Easy tweaks can mean the difference between a successful customer engagement and a missed opportunity.

Staffing and wages. Food costs and procurement. Revenue, traffic, and guest satisfaction. With all the concerns on restaurant operators’ plates, something is bound to fall through the cracks—and more often than not, it’s marketing and outreach.

“A restaurant operator is worried about operating a restaurant, so marketing is put on the back burner when the kitchen’s on fire,” says Allison Page, cofounder and head of product at SevenRooms, a restaurant guest management and marketing platform. Fortunately, Page says, there are small ways brands can take advantage of missed marketing opportunities to better engage their customers and boost business—the first of which is to capture as much guest data as possible.

Page says this data falls into three categories: personal (information collected at the time of booking reservations or while dining in the restaurant, such as name, email address, phone number, and location); preference (what allergies guests might have, whether they’re celebrating a special occasion, if they’re vegetarian, etc.); and transaction (how much a guest spends, what type of food and wine they order, or how often they frequent the establishment).

Arming themselves with this data, operators can then move away from one-size-fits-all marketing campaigns and instead target specific audiences. It’s a winning plan in the customization era.

Altamarea Group, which operates 10 restaurants in the New York, New Jersey, and Washington, D.C., areas, is one company using SevenRooms’ marketing platforms to target its campaigns for greater success. Jonna Gerlich, Altamarea’s managing director of marketing, says filtering emails based on guest data, preference, and dining history is crucial to making them feel appreciated and enhancing the success of any marketing campaign.

“We’re not going to reach out to a vegetarian for a meat dinner. And if somebody doesn’t drink wine, maybe that’s not the first person to invite to a wine dinner,” she says. “Any of those details are really helpful to tag so that they’re searchable and filterable.”

New York City restaurant group In Good Company uses “tags” to track consumers’ beverage preferences and then promote special events to the appropriate customers. “We can send that list our invitation to a tequila education night, and the return on that is so much higher and more impactful than if you just sent it out to 400,000 subscribers,” says director of sales and marketing Robert McGovern.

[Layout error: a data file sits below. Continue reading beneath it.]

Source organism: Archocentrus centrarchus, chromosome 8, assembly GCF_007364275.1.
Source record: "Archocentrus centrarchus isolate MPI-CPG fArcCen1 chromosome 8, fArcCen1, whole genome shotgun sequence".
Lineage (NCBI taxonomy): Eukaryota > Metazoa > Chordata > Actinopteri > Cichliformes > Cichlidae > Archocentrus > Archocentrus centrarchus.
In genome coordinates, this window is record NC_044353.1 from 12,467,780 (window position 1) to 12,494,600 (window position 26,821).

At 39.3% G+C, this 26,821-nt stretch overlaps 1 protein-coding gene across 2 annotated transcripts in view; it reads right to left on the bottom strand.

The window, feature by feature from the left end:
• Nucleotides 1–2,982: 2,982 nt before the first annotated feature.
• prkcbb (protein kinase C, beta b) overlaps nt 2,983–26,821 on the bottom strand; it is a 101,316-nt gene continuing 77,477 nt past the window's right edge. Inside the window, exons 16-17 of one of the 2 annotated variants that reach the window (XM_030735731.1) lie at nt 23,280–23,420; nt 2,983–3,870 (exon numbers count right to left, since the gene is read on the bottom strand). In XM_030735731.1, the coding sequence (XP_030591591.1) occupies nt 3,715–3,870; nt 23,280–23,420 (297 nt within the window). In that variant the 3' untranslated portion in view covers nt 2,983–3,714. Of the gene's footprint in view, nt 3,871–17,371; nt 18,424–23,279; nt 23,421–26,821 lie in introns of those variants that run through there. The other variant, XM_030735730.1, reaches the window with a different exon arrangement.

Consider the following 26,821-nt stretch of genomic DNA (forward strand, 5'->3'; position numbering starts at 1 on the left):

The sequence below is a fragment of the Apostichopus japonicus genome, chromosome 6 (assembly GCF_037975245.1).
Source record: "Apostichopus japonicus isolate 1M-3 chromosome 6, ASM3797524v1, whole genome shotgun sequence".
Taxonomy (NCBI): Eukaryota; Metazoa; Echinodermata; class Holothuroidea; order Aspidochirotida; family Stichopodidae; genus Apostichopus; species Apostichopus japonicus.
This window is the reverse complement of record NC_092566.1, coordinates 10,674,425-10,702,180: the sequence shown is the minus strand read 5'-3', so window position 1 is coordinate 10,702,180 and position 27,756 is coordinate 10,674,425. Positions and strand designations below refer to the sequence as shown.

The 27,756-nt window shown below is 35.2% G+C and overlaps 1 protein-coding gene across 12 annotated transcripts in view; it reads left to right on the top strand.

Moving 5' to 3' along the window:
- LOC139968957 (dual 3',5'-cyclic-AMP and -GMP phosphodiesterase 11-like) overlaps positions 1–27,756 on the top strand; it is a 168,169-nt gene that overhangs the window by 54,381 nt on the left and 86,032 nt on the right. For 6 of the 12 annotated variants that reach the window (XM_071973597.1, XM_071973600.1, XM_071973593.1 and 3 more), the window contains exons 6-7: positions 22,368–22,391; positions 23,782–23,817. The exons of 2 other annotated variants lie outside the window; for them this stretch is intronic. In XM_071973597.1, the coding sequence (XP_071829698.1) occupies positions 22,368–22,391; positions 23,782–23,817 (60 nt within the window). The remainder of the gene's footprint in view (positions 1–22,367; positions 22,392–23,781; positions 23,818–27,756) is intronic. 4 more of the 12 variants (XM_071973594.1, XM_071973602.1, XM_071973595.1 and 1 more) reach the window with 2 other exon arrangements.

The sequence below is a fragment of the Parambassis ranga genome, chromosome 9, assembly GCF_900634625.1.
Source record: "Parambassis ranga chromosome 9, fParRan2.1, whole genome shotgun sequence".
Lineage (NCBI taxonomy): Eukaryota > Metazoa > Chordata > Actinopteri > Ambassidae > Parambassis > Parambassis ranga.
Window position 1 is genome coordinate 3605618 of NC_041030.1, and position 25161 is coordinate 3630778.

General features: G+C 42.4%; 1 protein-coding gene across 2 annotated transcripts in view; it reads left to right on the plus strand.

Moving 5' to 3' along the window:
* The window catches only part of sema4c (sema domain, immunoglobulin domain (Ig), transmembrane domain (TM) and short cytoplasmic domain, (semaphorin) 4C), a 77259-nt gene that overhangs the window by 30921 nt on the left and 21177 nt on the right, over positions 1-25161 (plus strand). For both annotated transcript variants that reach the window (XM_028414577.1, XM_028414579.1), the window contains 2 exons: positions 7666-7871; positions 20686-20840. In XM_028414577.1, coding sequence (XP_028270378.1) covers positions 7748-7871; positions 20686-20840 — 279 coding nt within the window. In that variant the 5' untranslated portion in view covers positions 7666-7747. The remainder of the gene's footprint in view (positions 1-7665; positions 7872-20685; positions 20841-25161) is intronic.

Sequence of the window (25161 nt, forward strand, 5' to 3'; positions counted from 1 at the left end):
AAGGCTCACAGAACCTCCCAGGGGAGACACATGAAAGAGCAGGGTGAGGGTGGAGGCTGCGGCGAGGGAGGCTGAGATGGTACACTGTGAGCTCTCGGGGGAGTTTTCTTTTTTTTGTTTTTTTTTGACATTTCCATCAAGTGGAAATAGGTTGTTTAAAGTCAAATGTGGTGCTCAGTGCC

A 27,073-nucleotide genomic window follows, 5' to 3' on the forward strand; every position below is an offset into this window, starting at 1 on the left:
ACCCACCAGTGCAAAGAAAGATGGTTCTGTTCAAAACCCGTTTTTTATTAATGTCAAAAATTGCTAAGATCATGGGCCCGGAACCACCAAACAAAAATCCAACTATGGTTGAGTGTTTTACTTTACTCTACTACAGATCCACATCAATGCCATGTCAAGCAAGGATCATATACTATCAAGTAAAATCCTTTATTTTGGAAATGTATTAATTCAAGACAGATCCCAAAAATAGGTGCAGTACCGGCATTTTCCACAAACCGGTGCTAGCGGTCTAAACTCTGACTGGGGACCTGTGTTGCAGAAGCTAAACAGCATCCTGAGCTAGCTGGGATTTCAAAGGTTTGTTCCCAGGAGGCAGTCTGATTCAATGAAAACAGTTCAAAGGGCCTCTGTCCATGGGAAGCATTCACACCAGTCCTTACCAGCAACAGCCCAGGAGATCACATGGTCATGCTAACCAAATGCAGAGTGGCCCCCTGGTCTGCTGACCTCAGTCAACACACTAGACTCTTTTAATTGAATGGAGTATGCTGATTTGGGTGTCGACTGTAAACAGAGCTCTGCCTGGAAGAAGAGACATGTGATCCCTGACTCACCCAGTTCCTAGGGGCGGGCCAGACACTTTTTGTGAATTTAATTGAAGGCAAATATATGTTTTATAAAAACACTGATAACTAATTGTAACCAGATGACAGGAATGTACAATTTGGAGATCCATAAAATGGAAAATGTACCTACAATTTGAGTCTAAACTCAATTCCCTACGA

For brands without the time or team to support these targeted marketing campaigns, even something as simple as capturing guests’ birthdays at the time of reservation is a missed opportunity that could easily utilized—whether by sending birthday wishes via email or surprising guests with a complimentary dessert during their visit. “Or operators might contact them before the reservation to see if there’s anything they can do on the occasion to make their birthday really special,” Page says.

But guest data and targeted email campaigns aren’t the only areas in which brands are missing the marketing boat. While nine out of every 10 SevenRooms’ clients are using Instagram, Page says they’re just scratching the surface of its revenue-driving power.

“We’re at the bare minimum of what restaurants could be doing on Instagram. Today, it’s all about content and putting up a pretty food photo to see how many likes you get,” she says. “But making sure they actually have a link to make a reservation is extremely important, because when someone sees that amazing food photo and wants to come in, they should be able to reserve immediately.”

Paid advertising on social platforms is also a big miss for restaurant brands, with Page noting that operators barely touch paid models at the moment. “There’s a huge opportunity there for restaurants to leverage platforms like Instagram to make sure they’re getting the right ads to the right guests at the right time, and then offering that link to convert,” she says.

In Good Company doesn’t heavily implement paid social advertising, but the restaurant group does leverage its reservation system to advertise instead.

“Anytime we’re messaging through our reservation system, we can have a banner ad on there from a sponsor, and we can get paid for that,” McGovern says of the partnership with brands like Grand Marnier and Maker’s Mark. “You know you’re targeting people coming into a place to buy food and drink, so our partners love that.”

Feature, Labor & Employees